Parkinson’s is a Moon Walk
Parkinson’s is a Moon Walk

Something that I have become aware of, since being diagnosed with Young Onset Parkinson’s Disease, is that there is nobody in my life to teach me how to ‘do’ Parkinson’s Disease!  Throughout my life there have been my parents, family, friends, neighbours, colleagues, employers, trainers and people I know/knew to learn from and emulate.  Today, I do not actually know a person in my physical world who has any form of Parkinson’s Disease. 

My lovely Great Aunt had Parkinson’s, but she is a long time gone.  There is nobody to watch, to learn from, to ask questions of or who might lead the way.  No role model, physically present within my life for what I am now living or for what lies ahead.  This is the same for many people with Parkinson’s, all over the world.

A First Step…

It makes me wonder what Neil Armstrong felt when he stepped out of the moon lander, to take those very first steps on another world; where nobody had walked before him.  Sure, he understood what his new landscape was, for educated people had taught him the science, but it was only by making those first awe inspiring steps, himself, that taught him what it would truly be like.  He had no role model, in his life, who had gone before him to teach him about what it would feel like, how it would be or how to respond to the actual experience.

Back to the Present:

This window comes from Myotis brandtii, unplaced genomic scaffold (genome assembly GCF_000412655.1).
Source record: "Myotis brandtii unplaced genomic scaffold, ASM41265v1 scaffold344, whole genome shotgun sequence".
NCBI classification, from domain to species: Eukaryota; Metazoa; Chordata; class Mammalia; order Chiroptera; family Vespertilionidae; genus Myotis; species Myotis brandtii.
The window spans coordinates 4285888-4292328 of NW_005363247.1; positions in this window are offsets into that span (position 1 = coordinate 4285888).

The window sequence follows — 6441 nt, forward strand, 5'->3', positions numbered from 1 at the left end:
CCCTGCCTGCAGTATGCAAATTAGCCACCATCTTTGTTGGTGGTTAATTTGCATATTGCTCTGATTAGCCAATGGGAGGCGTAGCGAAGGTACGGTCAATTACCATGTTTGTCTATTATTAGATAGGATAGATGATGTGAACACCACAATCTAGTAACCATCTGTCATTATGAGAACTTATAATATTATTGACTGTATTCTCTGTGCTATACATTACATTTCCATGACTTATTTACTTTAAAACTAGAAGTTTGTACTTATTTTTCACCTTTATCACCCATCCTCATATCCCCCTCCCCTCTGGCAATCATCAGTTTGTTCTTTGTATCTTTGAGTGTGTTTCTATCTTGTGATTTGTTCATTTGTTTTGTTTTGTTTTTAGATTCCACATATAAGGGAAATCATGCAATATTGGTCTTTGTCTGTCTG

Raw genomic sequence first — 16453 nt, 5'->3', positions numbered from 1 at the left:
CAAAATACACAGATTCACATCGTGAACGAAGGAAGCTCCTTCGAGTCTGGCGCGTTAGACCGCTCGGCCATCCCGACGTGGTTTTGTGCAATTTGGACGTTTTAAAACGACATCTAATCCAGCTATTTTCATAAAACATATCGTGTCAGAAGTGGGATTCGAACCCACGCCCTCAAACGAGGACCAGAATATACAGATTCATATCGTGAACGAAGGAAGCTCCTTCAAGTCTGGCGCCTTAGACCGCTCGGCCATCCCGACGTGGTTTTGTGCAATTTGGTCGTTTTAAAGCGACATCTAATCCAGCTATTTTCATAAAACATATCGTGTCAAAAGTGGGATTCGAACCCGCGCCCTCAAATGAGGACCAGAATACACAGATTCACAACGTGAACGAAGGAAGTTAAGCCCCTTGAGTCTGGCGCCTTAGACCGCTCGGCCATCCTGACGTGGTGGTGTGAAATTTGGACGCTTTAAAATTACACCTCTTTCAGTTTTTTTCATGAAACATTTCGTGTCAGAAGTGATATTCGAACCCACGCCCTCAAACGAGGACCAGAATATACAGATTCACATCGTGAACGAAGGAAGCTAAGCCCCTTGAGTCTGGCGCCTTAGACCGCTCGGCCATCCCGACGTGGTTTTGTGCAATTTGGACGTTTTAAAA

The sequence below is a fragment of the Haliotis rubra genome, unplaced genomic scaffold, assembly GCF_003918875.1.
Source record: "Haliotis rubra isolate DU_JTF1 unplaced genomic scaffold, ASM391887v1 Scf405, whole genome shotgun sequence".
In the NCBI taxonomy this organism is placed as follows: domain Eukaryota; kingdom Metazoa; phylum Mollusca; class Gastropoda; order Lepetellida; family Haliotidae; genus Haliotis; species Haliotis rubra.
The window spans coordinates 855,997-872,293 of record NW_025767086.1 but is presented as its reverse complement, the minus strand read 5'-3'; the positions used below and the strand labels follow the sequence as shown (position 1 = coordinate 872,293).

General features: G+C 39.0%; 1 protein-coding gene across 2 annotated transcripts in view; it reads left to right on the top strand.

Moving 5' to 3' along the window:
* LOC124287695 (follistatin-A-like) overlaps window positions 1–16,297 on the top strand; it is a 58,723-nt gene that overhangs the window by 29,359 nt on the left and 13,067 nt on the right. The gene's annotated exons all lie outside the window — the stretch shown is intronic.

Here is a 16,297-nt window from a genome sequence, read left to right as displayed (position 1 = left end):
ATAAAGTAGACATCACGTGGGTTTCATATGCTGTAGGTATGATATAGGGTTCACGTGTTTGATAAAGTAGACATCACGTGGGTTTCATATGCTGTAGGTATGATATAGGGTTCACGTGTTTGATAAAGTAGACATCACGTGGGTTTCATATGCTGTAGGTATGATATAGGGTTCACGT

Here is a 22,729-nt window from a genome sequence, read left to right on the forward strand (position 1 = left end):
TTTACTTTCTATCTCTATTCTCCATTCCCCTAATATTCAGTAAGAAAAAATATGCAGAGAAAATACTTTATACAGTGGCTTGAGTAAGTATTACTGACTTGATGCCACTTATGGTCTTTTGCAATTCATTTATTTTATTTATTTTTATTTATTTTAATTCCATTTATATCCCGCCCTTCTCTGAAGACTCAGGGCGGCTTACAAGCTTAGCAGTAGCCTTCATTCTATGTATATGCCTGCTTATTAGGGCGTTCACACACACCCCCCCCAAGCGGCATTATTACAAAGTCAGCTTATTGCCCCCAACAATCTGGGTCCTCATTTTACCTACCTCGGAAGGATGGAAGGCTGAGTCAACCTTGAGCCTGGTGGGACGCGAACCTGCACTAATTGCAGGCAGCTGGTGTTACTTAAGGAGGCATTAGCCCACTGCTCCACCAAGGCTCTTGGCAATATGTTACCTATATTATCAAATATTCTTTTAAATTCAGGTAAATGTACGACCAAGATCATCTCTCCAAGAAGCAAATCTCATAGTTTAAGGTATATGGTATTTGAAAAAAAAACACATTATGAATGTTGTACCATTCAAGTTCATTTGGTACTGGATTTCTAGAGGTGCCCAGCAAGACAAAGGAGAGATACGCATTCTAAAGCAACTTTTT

Fortunately, I have been aware of the actor, Michael J. Fox since I was a teenage fan of his adventures in the ‘Back to the Future’ films.  His adventures in those films inspired my imagination, as it did for my generation.  During my two decades of tests, scans and monitoring, it was a revelation to me when, in September 2011, I bought ‘Lucky Man’; the autobiography of Michael J. Fox.  For the first time, as I read through his own story, I felt a sense of euphoria.  Finally, I had found somebody who, though he was describing himself, was describing me.  This confirmed my own long held suspicion that I was living with Parkinson’s Disease.  Not only that, but I had a role model for this aspect of myself.  It was life changing.


Over the following six years, my numerous tests, scans and the monitoring of my symptoms continued.  To my astonishment, I was diagnosed with Fibromyalgia in 2015 and, while I recognised the Parkinsonisms that are experienced within Fibromyalgia, there was always so much more that Fibromyalgia did not describe.  It was only in 2017 that a referral to the lead Parkinson’s Neurologist at Ipswich Hospital, here in the English county of Suffolk, would finally confirm my correct diagnosis of Young Onset Parkinson’s Disease.  

From July 2017, I started my Parkinson’s medication and I have shown considerable improvement in a number of key areas, since.  This has enabled me to continue working, studying and living life.  The illness is degenerative.  I continue to face difficulty and worsening symptoms in some aspects of my health.  Getting my diagnosis and the right medication has been a lifeline, for which I am truly grateful.

Prominence Matters: